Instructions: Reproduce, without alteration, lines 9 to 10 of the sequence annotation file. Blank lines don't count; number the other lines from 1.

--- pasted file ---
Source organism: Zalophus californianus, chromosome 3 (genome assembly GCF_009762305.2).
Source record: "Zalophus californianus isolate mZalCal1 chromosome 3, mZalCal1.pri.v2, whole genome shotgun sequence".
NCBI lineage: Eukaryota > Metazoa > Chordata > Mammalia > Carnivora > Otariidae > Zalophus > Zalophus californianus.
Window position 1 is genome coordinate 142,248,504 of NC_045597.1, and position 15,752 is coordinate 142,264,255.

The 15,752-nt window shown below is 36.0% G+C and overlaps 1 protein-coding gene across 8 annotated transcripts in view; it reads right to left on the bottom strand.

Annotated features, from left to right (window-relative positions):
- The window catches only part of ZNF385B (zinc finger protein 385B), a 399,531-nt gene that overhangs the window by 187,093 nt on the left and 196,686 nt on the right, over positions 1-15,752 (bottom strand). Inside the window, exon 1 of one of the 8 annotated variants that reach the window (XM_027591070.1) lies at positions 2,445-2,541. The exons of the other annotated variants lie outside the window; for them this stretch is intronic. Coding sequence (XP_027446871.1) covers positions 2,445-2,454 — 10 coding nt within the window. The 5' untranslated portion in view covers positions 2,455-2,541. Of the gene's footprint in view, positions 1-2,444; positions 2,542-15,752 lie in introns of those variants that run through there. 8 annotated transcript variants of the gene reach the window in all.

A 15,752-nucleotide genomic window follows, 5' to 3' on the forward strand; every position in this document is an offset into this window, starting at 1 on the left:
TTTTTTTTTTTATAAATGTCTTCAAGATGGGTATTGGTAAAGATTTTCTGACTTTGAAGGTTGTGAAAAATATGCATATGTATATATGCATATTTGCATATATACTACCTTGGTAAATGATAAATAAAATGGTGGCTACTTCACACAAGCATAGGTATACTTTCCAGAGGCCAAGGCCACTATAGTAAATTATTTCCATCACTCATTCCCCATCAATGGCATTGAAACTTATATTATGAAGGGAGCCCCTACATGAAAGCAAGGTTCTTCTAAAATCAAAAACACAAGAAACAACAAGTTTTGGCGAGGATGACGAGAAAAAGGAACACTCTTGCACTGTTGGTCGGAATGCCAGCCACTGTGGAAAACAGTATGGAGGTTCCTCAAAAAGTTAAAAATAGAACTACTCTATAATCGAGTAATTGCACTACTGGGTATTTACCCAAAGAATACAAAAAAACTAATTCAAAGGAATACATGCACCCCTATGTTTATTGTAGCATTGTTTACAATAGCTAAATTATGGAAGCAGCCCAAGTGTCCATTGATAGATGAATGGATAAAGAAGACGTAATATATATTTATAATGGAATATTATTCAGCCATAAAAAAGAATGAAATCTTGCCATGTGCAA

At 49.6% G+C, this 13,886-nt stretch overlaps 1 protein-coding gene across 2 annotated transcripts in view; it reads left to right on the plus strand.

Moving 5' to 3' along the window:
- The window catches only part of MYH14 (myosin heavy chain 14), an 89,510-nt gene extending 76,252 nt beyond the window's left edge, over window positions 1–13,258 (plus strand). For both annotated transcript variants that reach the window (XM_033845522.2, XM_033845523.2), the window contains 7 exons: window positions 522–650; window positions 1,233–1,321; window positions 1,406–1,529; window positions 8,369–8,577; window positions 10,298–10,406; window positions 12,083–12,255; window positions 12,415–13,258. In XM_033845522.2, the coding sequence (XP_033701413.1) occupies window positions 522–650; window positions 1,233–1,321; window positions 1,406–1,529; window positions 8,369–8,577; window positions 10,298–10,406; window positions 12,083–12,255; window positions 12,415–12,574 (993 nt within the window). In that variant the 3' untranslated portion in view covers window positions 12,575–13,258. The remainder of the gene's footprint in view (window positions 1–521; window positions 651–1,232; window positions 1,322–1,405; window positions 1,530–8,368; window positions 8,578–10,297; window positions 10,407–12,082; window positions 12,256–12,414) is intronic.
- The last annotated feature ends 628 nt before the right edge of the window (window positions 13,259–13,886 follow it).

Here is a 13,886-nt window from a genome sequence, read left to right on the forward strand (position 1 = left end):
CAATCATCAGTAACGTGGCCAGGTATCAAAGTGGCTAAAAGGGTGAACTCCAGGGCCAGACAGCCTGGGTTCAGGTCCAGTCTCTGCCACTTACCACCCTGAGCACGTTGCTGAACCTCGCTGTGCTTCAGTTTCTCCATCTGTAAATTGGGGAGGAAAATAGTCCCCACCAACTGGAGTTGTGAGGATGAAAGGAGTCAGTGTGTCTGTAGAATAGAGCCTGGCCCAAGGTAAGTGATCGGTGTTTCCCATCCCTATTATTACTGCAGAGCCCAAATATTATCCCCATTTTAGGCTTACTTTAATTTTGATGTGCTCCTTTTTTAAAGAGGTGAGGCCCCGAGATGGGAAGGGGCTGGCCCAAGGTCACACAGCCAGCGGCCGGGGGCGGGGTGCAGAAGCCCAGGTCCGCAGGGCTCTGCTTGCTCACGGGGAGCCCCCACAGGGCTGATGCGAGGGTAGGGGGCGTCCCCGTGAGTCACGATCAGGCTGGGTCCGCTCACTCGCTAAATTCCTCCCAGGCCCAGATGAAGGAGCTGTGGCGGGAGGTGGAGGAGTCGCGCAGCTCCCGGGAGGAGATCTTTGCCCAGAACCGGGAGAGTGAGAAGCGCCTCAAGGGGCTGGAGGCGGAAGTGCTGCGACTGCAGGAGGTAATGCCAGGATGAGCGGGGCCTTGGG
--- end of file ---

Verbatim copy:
TTTTTTTTTTTATAAATGTCTTCAAGATGGGTATTGGTAAAGATTTTCTGACTTTGAAGGTTGTGAAAAATATGCATATGTATATATGCATATTTGCATATATACTACCTTGGTAAATGATAAATAAAATGGTGGCTACTTCACACAAGCATAGGTATACTTTCCAGAGGCCAAGGCCACTATAGTAAATTATTTCCATCACTCATTCCCCATCAATGGCATTGAAACTTATATTATGAAGGGAGCCCCTACATGAAAGCAAGGTTCTTCTAAAATCAAAAACACAAGAAACAACAAGTTTTGGCGAGGATGACGAGAAAAAGGAACACTCTTGCACTGTTGGTCGGAATGCCAGCCACTGTGGAAAACAGTATGGAGGTTCCTCAAAAAGTTAAAAATAGAACTACTCTATAATCGAGTAATTGCACTACTGGGTATTTACCCAAAGAATACAAAAAAACTAATTCAAAGGAATACATGCACCCCTATGTTTATTGTAGCATTGTTTACAATAGCTAAATTATGGAAGCAGCCCAAGTGTCCATTGATAGATGAATGGATAAAGAAGACGTAATATATATTTATAATGGAATATTATTCAGCCATAAAAAAGAATGAAATCTTGCCATGTGCAA

At 49.6% G+C, this 13,886-nt stretch overlaps 1 protein-coding gene across 2 annotated transcripts in view; it reads left to right on the plus strand.